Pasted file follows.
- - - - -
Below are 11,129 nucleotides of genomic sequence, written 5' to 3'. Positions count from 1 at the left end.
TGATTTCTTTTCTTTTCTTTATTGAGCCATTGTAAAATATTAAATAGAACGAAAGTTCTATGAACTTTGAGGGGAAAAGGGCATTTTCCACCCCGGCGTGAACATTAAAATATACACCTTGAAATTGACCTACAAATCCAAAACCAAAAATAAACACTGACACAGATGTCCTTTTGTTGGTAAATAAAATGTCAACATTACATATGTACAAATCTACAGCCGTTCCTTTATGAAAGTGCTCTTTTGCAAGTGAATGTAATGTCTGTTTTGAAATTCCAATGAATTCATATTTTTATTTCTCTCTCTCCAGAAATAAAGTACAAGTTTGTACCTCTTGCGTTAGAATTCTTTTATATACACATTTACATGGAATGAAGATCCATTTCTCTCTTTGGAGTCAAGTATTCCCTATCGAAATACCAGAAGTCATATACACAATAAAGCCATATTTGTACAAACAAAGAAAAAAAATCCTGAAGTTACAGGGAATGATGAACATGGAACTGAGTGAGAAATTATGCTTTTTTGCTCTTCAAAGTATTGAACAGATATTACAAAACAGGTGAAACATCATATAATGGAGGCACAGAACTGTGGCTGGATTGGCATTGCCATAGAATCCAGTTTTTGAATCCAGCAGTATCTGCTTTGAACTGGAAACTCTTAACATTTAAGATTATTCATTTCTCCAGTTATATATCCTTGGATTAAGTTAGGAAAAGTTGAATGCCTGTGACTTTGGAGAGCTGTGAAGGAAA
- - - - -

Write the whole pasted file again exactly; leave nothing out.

Below are 11,129 nucleotides of genomic sequence, written 5' to 3'. Positions count from 1 at the left end.
TGATTTCTTTTCTTTTCTTTATTGAGCCATTGTAAAATATTAAATAGAACGAAAGTTCTATGAACTTTGAGGGGAAAAGGGCATTTTCCACCCCGGCGTGAACATTAAAATATACACCTTGAAATTGACCTACAAATCCAAAACCAAAAATAAACACTGACACAGATGTCCTTTTGTTGGTAAATAAAATGTCAACATTACATATGTACAAATCTACAGCCGTTCCTTTATGAAAGTGCTCTTTTGCAAGTGAATGTAATGTCTGTTTTGAAATTCCAATGAATTCATATTTTTATTTCTCTCTCTCCAGAAATAAAGTACAAGTTTGTACCTCTTGCGTTAGAATTCTTTTATATACACATTTACATGGAATGAAGATCCATTTCTCTCTTTGGAGTCAAGTATTCCCTATCGAAATACCAGAAGTCATATACACAATAAAGCCATATTTGTACAAACAAAGAAAAAAAATCCTGAAGTTACAGGGAATGATGAACATGGAACTGAGTGAGAAATTATGCTTTTTTGCTCTTCAAAGTATTGAACAGATATTACAAAACAGGTGAAACATCATATAATGGAGGCACAGAACTGTGGCTGGATTGGCATTGCCATAGAATCCAGTTTTTGAATCCAGCAGTATCTGCTTTGAACTGGAAACTCTTAACATTTAAGATTATTCATTTCTCCAGTTATATATCCTTGGATTAAGTTAGGAAAAGTTGAATGCCTGTGACTTTGGAGAGCTGTGAAGGAAA